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Hoops: Poems by Major Jackson

Hoops: Poems

by Major Jackson

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In 2004, I attended the Furious Flower Poetry Conference at James Madison University. The conference was held as a celebration of African-American Poetry and today's most notable poets were in attendance. Poets Yusef Komunayakaa, Rita Dove, Lucille Clifton, Kevin Young, E. Ethelbert Miller, Nikki Giovanni, and Amiri Baraka (amongst others) highlighted this celebration of not just African-American Poetry, but of the poetical influence of Gwendolyn Brooks. Major Jackson also attended and read at this conference.

A majority of Major Jackson's poetry collection, "Hoops," is an homage, no, check that, a poetic letter to the late Gwendolyn Brooks. While this has the recipe for success, the constant allusion to specific, personal experiences and acquaintances without any universality to it, will ultimately alienate most readers. Two sections of his letter to Brooks seem to allude, if not directly approach, the experience at the Furious Flower Conference. But, navigating those waters, at times, proves to be quite difficult.

This is not to say that this collection is bad as there are gems that present themselves throughout the work. Lines such as, "...if the slum's our dungeon,/school's our Bethlehem." and the final section of the Brooks letter, "Spring Garden" reflect the powerful language that does exist in Jackson's work. ( )
1 vote CardiffGiant | Aug 12, 2008 |
There were some nice moments in this collection, and perhaps a few poems that I'll go back to, but I was somewhat disappointed on the whole. There were quite a few poems that felt too personal here, not in the way of that they shouldn't have been published, but simply that I'm not sure a reader unfamiliar with Jackson himself or the area he's coming from could really get a feel for them. It seemed like there was a distance between myself and the material, and as a result, much of it fell somewhat flat. Jackson didn't seem to be trying to translate the material for a strange reader, and I never felt like I was being brought into the scene, or even considered. I've read poems by Jackson before which I've enjoyed, so I'm hoping I just picked up the wrong collection this time, and will try again in the future. Still, this wasn't one I'd recommend unless you've got a particular reason to search him out. ( )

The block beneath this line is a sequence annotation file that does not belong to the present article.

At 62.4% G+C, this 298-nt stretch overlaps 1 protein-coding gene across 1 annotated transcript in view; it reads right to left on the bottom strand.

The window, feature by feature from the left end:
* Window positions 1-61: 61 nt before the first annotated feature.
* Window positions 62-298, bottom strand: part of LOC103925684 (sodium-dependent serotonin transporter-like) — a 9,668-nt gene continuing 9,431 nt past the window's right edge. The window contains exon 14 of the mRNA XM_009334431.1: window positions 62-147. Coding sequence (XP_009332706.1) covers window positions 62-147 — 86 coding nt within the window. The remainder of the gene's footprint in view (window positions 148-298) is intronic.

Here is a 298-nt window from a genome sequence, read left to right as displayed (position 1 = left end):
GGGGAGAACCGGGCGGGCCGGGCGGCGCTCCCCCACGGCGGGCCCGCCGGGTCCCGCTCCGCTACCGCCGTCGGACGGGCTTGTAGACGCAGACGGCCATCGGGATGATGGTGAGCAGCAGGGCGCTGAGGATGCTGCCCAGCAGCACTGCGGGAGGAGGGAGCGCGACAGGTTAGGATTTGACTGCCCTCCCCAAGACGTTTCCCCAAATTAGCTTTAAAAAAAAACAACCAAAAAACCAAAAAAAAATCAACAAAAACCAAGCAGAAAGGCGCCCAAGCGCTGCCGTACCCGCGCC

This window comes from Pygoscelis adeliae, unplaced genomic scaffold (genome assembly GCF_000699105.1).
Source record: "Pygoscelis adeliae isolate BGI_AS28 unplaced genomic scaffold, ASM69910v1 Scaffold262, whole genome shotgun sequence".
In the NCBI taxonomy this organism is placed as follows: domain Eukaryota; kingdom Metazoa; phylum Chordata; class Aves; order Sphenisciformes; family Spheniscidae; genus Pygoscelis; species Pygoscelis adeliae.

whitewavedarling | Feb 18, 2008 |
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Amazon.com Product Description (ISBN 0393330370, Paperback)

Lush reflections on ordinary lives, displaying “formal talents and [Jackson’s] capacity for expanding the lyric potential of narrative” (Rain Taxi).

In Hoops, Major Jackson continues to mine the solemn marvels of ordinary lives: a grandfather gardens in a tenement backyard; a teacher unconsciously renames her black students after French painters. The substance of Jackson's art is the representation of American citizens whose heroic endurance makes them remarkable and transcendent.

(retrieved from Amazon Thu, 12 Mar 2015 18:19:32 -0400)

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W.W. Norton

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